Broad-scale Approaches to Understanding Disturbance Dynamics Across Conservation Landscapes
Presenter: Erik Beever, USGS Northern Rocky Mountain Science Center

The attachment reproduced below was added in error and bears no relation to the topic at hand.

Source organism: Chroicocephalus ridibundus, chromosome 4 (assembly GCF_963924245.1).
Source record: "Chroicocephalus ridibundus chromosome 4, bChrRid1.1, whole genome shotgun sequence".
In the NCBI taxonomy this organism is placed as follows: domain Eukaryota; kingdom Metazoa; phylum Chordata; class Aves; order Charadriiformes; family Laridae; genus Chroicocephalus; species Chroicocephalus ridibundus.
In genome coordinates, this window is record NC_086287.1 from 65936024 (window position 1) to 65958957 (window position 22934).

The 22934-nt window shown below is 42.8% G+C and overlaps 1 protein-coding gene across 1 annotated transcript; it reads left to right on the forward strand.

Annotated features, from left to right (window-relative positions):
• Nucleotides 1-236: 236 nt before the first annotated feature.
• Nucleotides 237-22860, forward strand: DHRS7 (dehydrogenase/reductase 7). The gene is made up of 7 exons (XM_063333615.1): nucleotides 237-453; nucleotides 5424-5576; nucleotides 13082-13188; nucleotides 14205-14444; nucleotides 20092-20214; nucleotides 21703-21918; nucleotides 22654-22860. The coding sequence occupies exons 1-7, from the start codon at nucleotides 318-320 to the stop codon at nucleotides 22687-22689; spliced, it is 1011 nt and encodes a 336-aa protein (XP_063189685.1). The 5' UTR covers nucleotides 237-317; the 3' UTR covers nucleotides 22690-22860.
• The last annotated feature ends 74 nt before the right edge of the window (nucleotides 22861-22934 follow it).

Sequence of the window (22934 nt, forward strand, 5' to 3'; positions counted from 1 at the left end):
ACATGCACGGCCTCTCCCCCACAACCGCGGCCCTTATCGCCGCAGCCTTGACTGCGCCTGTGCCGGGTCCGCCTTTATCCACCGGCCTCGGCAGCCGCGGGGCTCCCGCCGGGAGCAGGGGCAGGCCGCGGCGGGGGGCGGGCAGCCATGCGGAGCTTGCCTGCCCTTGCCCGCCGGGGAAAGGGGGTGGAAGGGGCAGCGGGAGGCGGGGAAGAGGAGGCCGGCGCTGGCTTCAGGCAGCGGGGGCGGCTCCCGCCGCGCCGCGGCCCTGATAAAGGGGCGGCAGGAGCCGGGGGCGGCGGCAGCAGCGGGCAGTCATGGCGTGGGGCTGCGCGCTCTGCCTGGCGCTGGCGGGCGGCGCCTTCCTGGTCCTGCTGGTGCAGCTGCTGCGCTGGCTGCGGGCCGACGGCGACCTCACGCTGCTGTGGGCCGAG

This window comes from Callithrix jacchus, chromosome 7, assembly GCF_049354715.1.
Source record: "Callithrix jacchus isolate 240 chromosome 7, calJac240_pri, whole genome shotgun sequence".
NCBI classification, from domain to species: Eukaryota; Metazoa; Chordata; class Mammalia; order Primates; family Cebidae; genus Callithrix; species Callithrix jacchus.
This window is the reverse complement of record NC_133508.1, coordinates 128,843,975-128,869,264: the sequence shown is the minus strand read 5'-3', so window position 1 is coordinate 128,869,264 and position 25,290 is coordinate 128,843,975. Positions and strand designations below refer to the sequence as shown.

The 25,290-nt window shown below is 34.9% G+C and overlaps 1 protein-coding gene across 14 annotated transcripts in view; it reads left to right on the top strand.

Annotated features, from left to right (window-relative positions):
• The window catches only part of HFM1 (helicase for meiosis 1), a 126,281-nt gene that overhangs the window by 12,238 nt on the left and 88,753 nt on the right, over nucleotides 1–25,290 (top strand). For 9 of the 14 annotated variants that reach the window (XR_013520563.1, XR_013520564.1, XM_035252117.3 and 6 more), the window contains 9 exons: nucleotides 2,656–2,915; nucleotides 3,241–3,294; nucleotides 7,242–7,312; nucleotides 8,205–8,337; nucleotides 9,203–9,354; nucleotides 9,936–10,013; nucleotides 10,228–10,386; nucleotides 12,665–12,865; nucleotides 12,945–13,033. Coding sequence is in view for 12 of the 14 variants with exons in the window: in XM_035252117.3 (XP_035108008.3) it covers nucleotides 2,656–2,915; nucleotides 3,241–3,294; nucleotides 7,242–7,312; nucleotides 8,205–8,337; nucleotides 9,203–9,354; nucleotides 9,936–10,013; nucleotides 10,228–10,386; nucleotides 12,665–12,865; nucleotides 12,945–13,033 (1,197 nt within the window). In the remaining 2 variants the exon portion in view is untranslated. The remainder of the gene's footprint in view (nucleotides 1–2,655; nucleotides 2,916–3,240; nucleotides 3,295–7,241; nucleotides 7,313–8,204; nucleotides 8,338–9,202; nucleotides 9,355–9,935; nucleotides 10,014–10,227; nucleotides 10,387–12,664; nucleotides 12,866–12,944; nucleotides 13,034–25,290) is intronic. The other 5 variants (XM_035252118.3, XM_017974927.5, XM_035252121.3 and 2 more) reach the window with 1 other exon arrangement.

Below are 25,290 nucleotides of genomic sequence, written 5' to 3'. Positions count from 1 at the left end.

Summary: When performing hypothesis-driven research or monitoring over large spatial areas, how should one deal with the natural (clinal) variability that exists across those broad spatial extents? This presentation will cover approaches used to address questions regarding natural and anthropogenic disturbance, when working at broad scales. The presentation will span several ecosystem types and types of ecological disturbance, as well as diverse focal response variables (e.g., mammals, plants, soils, amphibians, reptiles). For example, when investigating the effects of a non-native grazer on reptiles across sites with different species pools (due to biogeography), how might one assess the effects of that grazer on reptile-community completeness? Such techniques will be critical to working at broad spatial scales, as embodied by the newly emerging Landscape Conservation Cooperatives and other broad-scale research and monitoring efforts (e.g., National Phenological Network, NEON, ARMI). Lively discussion welcomed.